Congressional Research Service Reports - 10 Matching Results

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Defense Budget for FY2002: An Overview of Bush Administration Plans and Key Issues for Congress

Description: Details of Bush Administration plans for the defense budget have been on hold for several months as senior officials have undertaken a reassessment of defense policy known as the “National Defense Review.” The initial Bush budget outline, A Blueprint for New Beginnings, released on February 28, and the Administration’s official FY2002 budget request, released on April 9, include $325 billion in new budget authority for national defense in FY2002, but that total remains subject to change as the defense review proceeds. Moreover, official Administration defense budget projections beyond FY2002 simply reflect projected growth with inflation in overall annual funding for national defense fromFY2003 through FY2006 rather than the results of any policy assessment.
Date: May 22, 2001
Creator: Daggett, Stephen
Partner: UNT Libraries Government Documents Department

Costs of Major U.S. Wars and Recent U.S. Overseas Military Operations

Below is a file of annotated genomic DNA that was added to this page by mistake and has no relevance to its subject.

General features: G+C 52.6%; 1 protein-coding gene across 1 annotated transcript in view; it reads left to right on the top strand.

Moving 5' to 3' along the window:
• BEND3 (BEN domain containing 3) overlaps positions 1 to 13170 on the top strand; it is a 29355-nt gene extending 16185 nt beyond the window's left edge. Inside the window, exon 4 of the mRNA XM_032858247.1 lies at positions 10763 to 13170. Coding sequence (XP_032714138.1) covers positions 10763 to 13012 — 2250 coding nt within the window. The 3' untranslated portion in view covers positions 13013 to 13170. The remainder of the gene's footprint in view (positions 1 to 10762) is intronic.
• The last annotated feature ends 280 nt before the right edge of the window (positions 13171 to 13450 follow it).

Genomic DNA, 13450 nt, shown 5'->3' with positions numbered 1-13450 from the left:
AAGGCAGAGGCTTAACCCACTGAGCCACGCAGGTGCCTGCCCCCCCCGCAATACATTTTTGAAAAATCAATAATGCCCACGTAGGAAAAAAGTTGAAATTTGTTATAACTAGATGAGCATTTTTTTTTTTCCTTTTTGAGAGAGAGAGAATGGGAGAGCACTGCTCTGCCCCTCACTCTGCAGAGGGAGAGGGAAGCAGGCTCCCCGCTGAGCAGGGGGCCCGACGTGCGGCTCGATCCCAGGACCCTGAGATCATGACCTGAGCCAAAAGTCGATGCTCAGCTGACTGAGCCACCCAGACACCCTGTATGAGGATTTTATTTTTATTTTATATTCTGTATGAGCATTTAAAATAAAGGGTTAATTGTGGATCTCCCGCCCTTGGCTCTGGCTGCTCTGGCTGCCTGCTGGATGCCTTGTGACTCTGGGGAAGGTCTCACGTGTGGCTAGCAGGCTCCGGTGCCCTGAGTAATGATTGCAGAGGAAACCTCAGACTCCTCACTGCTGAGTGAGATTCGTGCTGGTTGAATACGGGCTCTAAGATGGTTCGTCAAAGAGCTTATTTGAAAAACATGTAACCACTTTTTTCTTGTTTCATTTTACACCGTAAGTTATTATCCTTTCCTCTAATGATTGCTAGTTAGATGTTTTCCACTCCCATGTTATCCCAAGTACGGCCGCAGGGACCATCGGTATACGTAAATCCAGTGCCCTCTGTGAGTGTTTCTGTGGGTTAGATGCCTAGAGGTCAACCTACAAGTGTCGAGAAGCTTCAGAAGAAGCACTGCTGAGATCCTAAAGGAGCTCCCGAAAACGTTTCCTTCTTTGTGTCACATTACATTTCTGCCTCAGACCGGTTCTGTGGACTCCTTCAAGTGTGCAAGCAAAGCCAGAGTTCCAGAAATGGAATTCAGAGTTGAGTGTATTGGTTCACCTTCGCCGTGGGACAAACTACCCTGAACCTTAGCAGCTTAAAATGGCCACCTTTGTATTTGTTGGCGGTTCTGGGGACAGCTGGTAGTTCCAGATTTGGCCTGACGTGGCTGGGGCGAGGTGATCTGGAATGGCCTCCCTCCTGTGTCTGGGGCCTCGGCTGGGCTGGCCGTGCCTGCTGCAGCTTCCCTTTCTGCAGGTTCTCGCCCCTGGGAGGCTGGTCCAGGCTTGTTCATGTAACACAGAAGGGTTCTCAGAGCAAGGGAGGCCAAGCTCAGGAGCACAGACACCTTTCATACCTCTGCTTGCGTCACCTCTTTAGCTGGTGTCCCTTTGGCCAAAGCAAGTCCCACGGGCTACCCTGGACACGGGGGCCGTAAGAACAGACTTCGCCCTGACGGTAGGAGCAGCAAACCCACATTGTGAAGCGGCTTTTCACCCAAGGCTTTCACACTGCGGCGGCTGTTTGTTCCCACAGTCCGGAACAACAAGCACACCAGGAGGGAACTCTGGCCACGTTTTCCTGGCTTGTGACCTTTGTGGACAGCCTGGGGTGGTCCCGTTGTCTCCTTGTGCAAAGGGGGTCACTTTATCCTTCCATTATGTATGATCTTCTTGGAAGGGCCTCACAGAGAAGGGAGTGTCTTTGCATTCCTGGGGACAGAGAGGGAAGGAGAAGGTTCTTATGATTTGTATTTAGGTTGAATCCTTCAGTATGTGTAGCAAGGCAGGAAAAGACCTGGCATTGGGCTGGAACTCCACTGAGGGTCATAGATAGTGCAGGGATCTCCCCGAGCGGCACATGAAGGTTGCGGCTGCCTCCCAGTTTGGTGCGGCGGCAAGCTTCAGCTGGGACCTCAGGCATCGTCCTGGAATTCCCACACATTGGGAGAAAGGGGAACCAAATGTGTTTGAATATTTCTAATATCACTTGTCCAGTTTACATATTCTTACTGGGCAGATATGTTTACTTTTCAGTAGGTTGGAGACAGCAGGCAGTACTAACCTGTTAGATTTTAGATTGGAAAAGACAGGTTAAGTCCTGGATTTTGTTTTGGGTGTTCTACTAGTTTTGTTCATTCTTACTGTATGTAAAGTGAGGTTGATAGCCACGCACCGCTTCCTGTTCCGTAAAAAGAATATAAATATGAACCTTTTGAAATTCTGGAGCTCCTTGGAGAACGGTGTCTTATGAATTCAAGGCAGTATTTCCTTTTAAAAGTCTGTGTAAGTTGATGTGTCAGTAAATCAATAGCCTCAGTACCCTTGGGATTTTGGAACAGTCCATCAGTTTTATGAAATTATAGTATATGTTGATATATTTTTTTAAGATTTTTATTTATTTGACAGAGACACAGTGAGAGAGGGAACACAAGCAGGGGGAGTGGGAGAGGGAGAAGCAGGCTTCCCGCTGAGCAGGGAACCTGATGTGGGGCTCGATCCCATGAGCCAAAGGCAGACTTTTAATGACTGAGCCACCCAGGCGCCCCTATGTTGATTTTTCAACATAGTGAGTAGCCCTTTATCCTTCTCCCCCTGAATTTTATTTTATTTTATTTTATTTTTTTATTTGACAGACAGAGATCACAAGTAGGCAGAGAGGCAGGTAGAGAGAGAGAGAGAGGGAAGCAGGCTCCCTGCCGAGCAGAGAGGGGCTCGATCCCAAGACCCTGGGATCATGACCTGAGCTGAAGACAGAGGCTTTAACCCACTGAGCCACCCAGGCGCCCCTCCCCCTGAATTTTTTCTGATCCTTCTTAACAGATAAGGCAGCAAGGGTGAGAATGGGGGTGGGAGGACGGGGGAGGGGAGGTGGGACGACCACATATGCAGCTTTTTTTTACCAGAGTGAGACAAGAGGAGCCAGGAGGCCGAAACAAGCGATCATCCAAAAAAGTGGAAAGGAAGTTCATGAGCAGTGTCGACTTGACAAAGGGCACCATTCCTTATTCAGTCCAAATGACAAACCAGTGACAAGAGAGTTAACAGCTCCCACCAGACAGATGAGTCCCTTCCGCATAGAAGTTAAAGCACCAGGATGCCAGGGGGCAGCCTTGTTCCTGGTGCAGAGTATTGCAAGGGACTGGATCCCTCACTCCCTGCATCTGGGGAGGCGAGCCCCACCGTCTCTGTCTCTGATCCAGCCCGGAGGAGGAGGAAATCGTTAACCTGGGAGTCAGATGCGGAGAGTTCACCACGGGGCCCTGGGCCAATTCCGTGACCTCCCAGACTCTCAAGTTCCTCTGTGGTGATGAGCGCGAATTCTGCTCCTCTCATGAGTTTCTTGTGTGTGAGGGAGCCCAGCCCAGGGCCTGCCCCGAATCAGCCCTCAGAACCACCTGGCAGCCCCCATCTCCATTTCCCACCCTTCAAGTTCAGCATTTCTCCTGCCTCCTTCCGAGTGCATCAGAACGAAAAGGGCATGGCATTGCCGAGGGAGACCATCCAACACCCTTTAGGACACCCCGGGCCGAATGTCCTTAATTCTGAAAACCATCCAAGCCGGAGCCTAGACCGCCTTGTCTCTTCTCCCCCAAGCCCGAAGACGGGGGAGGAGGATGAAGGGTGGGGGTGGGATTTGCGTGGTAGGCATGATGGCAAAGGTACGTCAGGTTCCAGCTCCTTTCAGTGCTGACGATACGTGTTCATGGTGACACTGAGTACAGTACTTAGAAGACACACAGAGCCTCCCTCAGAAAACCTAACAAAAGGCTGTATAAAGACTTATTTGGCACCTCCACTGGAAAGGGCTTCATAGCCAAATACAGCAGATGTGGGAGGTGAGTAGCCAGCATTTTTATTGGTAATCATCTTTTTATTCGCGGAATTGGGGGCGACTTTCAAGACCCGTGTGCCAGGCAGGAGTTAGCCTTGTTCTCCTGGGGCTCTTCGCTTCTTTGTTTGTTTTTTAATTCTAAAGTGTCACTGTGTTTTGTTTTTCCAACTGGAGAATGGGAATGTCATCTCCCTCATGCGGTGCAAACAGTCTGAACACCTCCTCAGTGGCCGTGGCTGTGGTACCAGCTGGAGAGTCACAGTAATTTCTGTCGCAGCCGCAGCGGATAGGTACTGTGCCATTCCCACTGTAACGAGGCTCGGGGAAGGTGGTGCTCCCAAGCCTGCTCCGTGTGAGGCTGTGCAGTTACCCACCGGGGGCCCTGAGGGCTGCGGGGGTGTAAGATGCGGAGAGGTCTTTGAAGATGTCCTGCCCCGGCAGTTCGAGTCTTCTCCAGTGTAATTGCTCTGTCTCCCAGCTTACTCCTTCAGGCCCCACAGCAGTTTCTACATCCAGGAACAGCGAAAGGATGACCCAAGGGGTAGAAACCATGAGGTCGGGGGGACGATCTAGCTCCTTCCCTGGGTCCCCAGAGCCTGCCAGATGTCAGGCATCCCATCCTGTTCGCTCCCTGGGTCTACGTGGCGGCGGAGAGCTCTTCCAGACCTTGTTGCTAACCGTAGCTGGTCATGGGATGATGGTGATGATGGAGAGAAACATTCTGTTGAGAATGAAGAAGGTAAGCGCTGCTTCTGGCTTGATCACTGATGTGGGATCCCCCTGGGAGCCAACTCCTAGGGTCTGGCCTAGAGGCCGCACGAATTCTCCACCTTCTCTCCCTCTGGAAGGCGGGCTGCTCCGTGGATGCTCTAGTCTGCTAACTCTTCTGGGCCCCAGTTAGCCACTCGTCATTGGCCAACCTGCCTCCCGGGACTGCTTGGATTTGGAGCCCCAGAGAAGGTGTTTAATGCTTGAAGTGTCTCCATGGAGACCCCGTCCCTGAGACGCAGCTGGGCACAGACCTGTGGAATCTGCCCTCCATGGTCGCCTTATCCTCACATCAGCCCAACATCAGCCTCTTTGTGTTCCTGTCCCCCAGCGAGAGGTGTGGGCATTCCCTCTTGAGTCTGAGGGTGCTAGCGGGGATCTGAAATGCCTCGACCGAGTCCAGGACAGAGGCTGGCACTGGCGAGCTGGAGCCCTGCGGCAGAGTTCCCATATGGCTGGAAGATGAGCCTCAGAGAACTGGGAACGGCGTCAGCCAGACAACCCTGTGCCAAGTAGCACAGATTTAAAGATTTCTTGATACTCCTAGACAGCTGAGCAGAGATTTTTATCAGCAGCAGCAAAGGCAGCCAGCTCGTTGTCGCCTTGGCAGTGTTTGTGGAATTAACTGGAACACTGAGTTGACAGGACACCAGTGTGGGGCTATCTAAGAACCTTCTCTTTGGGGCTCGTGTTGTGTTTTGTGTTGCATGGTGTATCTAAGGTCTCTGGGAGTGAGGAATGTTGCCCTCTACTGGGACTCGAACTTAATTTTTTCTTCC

Description: This report presents the data on the costs of U.S. overseas military operations. Table 1 provides estimated costs of major U.S. conflicts in the 20th century. Table 2 shows the incremental costs to DOD of smaller operations within the past decade.1 Tables 3 and 4 show an annual breakdown of the incremental costs of U.S. peace and security commitments from FY1991 through FY2000, including ongoing and completed operations.
Date: October 3, 2001
Creator: Daggett, Stephen & Serafino, Nina M.
Partner: UNT Libraries Government Documents Department

Defense Acquisition Reform: Status and Current Issues

Description: The end of the Cold War and its impact on defense spending has created a strong need to reform Department of Defense’s (DOD) acquisition system. With procurement spending down, DOD expects to depend on savings from acquisition reform to help finance future force modernization. Policymakers believe that DOD should use more commercial products because, in many instances, they cost less and their quality is comparable to products built according to DOD military specifications. Many such reform proposals are based on recognition that DOD regulatory barriers and a Cold War acquisition “culture” have inhibited the introduction of commercial products.
Date: November 8, 2001
Creator: Grasso, Valerie Bailey
Partner: UNT Libraries Government Documents Department